International Union, United Automobile, Aerospace and Agricultural Implement Workers of America, Uaw, Petitioner, v. National Labor Relations Board, Respondent,united States Smelting, Refining and Mining Company, et al., Intervenor, 442 F.2d 893 (D.C. Cir. 1971)Annotate this Case
Decided April 2, 1971
Mr. Stanley Lubin, Detroit, Mich., with whom Mr. Stephen I. Schlossberg, Detroit, Mich., was on the brief, for petitioner. Mr. John A. Fillion, Detroit, Mich., also entered an appearance for petitioner.
Mr. Michael F. Rosenbloom, Atty., National Labor Relations Board, with whom Messrs. Arnold Ordman, General Counsel, Dominick L. Manoli, Associate General Counsel, Marcel Mallet-Prevost, Asst. General Counsel, and Mrs. Nancy M. Sherman, Atty., National Labor Relations Board, were on the brief, for respondent.
Mr. Norman D. Beauchamp, Port Huron, Mich., with whom Mr. Robert M. Vercruysse, Detroit, Mich., was on the brief, for intervenor.
Before LEVENTHAL and WILKEY, Circuit Judges, and SMITH,* Chief Judge, U.S. District Court for the District of Montana.
This controversy, presented by a petition to review a final order of the National Labor Relations Board1 revolves around a request alleged to have been made by the Union that the Company continue in force at Union's cost during a strike, the death benefit portion of a pension plan. The examiner found that the Company had been guilty of an unfair labor practice. He recommended that the widow of a deceased Union member be paid by the Company an amount equal to the amount she would have received had the premiums on the death benefit insurance been paid. The Board rejected the findings and dismissed the proceedings.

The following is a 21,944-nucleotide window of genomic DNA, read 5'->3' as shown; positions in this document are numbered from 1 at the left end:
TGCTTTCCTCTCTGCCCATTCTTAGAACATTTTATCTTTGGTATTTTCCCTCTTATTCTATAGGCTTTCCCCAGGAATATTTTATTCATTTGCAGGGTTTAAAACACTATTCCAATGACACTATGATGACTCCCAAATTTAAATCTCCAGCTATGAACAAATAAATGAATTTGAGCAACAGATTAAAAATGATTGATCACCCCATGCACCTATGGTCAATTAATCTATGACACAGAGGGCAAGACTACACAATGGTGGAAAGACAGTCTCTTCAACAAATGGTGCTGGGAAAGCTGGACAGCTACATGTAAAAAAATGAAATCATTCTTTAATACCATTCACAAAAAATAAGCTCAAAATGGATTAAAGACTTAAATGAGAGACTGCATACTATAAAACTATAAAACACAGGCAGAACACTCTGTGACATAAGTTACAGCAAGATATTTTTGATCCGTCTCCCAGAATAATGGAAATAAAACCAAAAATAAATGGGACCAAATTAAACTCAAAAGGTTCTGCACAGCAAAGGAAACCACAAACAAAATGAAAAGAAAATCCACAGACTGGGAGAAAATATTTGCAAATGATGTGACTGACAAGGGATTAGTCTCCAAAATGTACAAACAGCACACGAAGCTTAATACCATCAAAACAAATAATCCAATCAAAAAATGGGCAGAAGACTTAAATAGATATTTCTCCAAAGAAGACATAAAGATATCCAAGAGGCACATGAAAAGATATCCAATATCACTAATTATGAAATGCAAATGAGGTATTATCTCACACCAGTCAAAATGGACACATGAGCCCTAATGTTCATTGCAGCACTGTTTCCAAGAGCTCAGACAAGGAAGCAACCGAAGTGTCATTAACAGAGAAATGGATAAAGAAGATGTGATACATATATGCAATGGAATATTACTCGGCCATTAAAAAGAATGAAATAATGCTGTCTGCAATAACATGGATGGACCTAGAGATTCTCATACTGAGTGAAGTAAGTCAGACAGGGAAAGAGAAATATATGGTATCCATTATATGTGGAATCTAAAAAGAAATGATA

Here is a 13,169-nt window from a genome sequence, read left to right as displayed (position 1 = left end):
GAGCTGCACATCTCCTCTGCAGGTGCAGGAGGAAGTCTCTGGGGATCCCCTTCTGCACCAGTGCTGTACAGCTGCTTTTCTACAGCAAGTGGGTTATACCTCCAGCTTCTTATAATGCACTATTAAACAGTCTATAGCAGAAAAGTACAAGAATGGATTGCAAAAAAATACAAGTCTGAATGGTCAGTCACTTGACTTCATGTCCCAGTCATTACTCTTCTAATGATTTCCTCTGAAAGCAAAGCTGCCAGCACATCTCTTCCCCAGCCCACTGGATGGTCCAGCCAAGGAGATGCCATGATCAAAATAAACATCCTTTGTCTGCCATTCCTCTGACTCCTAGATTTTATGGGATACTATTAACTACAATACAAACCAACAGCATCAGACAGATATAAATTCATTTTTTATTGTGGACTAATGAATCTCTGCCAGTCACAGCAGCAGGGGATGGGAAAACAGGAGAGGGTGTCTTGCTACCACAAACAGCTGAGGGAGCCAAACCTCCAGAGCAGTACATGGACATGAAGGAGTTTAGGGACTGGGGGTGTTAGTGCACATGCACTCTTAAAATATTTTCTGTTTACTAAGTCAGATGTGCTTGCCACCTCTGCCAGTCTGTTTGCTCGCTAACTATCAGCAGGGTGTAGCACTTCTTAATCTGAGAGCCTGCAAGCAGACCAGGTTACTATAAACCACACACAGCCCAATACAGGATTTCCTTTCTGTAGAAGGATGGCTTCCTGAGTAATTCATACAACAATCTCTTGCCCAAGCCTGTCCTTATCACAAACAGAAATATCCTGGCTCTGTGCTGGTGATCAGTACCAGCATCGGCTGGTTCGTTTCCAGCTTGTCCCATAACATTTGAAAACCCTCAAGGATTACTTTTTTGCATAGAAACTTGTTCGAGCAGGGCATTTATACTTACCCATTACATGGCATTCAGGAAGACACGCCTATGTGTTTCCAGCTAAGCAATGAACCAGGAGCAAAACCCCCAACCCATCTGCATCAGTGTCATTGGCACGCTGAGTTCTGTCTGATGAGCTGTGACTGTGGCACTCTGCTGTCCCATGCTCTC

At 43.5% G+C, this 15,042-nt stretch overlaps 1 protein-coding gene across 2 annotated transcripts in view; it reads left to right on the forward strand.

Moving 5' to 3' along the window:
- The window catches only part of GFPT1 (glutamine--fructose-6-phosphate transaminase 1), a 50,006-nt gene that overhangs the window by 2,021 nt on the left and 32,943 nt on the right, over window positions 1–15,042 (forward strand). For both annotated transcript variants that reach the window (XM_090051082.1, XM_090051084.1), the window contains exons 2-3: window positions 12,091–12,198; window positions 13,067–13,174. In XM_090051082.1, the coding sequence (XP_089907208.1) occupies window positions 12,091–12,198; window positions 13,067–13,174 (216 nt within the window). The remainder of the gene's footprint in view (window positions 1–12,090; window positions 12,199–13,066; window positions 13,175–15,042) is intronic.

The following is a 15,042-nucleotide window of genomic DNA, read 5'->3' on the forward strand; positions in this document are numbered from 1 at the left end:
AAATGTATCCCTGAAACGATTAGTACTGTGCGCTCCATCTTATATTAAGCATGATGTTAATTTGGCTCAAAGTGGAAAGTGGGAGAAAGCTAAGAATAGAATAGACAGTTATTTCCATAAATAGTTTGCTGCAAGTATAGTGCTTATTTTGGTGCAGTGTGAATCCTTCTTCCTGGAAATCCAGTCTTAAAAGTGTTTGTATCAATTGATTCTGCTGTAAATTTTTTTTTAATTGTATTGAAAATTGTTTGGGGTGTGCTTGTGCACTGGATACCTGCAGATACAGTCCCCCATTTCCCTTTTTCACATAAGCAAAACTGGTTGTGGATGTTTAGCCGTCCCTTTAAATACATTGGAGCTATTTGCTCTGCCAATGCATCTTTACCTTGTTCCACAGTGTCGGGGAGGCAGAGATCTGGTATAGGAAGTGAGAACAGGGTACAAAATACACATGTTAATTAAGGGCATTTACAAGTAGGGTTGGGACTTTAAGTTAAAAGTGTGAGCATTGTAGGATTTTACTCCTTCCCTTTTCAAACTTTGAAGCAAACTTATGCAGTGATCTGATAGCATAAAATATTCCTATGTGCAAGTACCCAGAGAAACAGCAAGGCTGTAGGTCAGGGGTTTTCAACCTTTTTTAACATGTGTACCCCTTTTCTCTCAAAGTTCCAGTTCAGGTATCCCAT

The Board found that while the Company did at the request of the Union and at its cost continue some insurance protection for its employees the Union did not make a clear request that the Company continue at Union cost the death benefits incident to the pension plan and that the Company had a right to assume that the action it did take was in accord with the request which had been made to it. The Board also found that the Union was sufficiently aware of the pension plan and its benefits to make a clear request.
On this review we examine the whole record, including the examiner's report, to determine if the Board's findings are supported by substantial evidence.2 We find that they are.
Absent a request from the Union or from the beneficiary, which an employer understands or should understand, to continue paying the insurance premiums during the strike, an employer has no obligation to pay them and is not guilty of an unfair labor practice for not so doing. We do not reach the problems which definite requests made by the Union or by individual beneficiaries for a continuation of coverage, at the cost of the Union or the individual, might present and nothing said here touches upon those problems.